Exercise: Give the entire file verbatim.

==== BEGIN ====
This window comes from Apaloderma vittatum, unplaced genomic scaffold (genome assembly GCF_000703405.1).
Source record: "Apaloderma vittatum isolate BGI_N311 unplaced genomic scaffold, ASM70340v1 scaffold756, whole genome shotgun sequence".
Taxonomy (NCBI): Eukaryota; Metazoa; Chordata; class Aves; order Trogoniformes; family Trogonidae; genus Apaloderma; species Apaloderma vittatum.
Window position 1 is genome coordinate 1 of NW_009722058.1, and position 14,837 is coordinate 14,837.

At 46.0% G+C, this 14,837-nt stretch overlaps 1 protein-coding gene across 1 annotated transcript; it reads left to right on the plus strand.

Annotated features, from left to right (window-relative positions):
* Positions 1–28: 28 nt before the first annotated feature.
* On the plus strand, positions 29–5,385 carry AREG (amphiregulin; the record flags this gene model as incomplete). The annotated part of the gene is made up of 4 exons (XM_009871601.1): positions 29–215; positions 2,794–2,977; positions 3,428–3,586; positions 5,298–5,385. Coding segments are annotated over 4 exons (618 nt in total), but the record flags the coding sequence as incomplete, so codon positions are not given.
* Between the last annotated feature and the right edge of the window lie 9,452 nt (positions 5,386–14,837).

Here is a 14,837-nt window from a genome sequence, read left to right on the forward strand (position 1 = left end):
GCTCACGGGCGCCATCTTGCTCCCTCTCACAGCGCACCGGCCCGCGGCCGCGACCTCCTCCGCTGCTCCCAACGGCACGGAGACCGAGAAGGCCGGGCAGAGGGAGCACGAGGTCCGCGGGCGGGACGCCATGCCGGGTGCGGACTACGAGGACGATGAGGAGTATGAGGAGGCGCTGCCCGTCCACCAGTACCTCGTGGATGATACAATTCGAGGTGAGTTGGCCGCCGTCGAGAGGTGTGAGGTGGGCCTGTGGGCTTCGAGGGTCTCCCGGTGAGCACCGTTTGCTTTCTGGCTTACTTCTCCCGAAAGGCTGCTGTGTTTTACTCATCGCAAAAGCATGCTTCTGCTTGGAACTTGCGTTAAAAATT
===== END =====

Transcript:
This window comes from Apaloderma vittatum, unplaced genomic scaffold (genome assembly GCF_000703405.1).
Source record: "Apaloderma vittatum isolate BGI_N311 unplaced genomic scaffold, ASM70340v1 scaffold756, whole genome shotgun sequence".
Taxonomy (NCBI): Eukaryota; Metazoa; Chordata; class Aves; order Trogoniformes; family Trogonidae; genus Apaloderma; species Apaloderma vittatum.
Window position 1 is genome coordinate 1 of NW_009722058.1, and position 14,837 is coordinate 14,837.

At 46.0% G+C, this 14,837-nt stretch overlaps 1 protein-coding gene across 1 annotated transcript; it reads left to right on the plus strand.

Annotated features, from left to right (window-relative positions):
* Positions 1–28: 28 nt before the first annotated feature.
* On the plus strand, positions 29–5,385 carry AREG (amphiregulin; the record flags this gene model as incomplete). The annotated part of the gene is made up of 4 exons (XM_009871601.1): positions 29–215; positions 2,794–2,977; positions 3,428–3,586; positions 5,298–5,385. Coding segments are annotated over 4 exons (618 nt in total), but the record flags the coding sequence as incomplete, so codon positions are not given.
* Between the last annotated feature and the right edge of the window lie 9,452 nt (positions 5,386–14,837).

Here is a 14,837-nt window from a genome sequence, read left to right on the forward strand (position 1 = left end):
GCTCACGGGCGCCATCTTGCTCCCTCTCACAGCGCACCGGCCCGCGGCCGCGACCTCCTCCGCTGCTCCCAACGGCACGGAGACCGAGAAGGCCGGGCAGAGGGAGCACGAGGTCCGCGGGCGGGACGCCATGCCGGGTGCGGACTACGAGGACGATGAGGAGTATGAGGAGGCGCTGCCCGTCCACCAGTACCTCGTGGATGATACAATTCGAGGTGAGTTGGCCGCCGTCGAGAGGTGTGAGGTGGGCCTGTGGGCTTCGAGGGTCTCCCGGTGAGCACCGTTTGCTTTCTGGCTTACTTCTCCCGAAAGGCTGCTGTGTTTTACTCATCGCAAAAGCATGCTTCTGCTTGGAACTTGCGTTAAAAATT